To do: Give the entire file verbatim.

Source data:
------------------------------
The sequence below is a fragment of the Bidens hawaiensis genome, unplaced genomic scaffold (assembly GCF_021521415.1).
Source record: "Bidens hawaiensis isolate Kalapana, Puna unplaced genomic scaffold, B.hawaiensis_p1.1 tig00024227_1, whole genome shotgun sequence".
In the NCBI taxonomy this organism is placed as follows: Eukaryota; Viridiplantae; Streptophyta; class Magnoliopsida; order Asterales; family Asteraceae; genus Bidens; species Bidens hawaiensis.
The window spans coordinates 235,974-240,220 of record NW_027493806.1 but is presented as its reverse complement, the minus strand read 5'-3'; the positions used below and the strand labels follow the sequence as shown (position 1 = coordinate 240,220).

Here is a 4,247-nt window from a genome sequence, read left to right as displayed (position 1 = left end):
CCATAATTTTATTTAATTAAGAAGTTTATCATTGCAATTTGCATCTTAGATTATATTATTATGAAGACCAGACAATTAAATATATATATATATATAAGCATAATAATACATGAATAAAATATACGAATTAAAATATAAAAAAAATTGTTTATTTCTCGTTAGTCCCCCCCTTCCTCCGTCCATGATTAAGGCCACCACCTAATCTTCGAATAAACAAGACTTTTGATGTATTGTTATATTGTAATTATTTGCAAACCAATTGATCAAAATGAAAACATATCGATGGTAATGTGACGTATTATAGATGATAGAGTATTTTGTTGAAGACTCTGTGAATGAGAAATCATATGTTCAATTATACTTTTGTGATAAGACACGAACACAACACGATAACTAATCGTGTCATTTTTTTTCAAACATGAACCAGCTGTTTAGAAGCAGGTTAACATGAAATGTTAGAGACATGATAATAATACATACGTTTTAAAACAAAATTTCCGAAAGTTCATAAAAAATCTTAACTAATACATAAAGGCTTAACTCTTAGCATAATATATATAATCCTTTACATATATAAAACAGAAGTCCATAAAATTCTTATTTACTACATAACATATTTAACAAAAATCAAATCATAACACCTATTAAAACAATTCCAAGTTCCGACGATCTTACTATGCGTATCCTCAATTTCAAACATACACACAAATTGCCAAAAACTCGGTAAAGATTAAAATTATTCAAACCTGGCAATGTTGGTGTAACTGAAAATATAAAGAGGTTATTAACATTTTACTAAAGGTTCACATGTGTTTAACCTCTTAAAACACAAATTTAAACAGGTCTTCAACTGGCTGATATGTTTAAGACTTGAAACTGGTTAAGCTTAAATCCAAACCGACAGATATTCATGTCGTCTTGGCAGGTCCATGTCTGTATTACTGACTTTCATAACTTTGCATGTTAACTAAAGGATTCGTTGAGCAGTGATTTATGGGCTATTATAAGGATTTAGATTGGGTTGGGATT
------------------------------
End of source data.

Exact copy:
The sequence below is a fragment of the Bidens hawaiensis genome, unplaced genomic scaffold (assembly GCF_021521415.1).
Source record: "Bidens hawaiensis isolate Kalapana, Puna unplaced genomic scaffold, B.hawaiensis_p1.1 tig00024227_1, whole genome shotgun sequence".
In the NCBI taxonomy this organism is placed as follows: Eukaryota; Viridiplantae; Streptophyta; class Magnoliopsida; order Asterales; family Asteraceae; genus Bidens; species Bidens hawaiensis.
The window spans coordinates 235,974-240,220 of record NW_027493806.1 but is presented as its reverse complement, the minus strand read 5'-3'; the positions used below and the strand labels follow the sequence as shown (position 1 = coordinate 240,220).

Here is a 4,247-nt window from a genome sequence, read left to right as displayed (position 1 = left end):
CCATAATTTTATTTAATTAAGAAGTTTATCATTGCAATTTGCATCTTAGATTATATTATTATGAAGACCAGACAATTAAATATATATATATATATAAGCATAATAATACATGAATAAAATATACGAATTAAAATATAAAAAAAATTGTTTATTTCTCGTTAGTCCCCCCCTTCCTCCGTCCATGATTAAGGCCACCACCTAATCTTCGAATAAACAAGACTTTTGATGTATTGTTATATTGTAATTATTTGCAAACCAATTGATCAAAATGAAAACATATCGATGGTAATGTGACGTATTATAGATGATAGAGTATTTTGTTGAAGACTCTGTGAATGAGAAATCATATGTTCAATTATACTTTTGTGATAAGACACGAACACAACACGATAACTAATCGTGTCATTTTTTTTCAAACATGAACCAGCTGTTTAGAAGCAGGTTAACATGAAATGTTAGAGACATGATAATAATACATACGTTTTAAAACAAAATTTCCGAAAGTTCATAAAAAATCTTAACTAATACATAAAGGCTTAACTCTTAGCATAATATATATAATCCTTTACATATATAAAACAGAAGTCCATAAAATTCTTATTTACTACATAACATATTTAACAAAAATCAAATCATAACACCTATTAAAACAATTCCAAGTTCCGACGATCTTACTATGCGTATCCTCAATTTCAAACATACACACAAATTGCCAAAAACTCGGTAAAGATTAAAATTATTCAAACCTGGCAATGTTGGTGTAACTGAAAATATAAAGAGGTTATTAACATTTTACTAAAGGTTCACATGTGTTTAACCTCTTAAAACACAAATTTAAACAGGTCTTCAACTGGCTGATATGTTTAAGACTTGAAACTGGTTAAGCTTAAATCCAAACCGACAGATATTCATGTCGTCTTGGCAGGTCCATGTCTGTATTACTGACTTTCATAACTTTGCATGTTAACTAAAGGATTCGTTGAGCAGTGATTTATGGGCTATTATAAGGATTTAGATTGGGTTGGGATT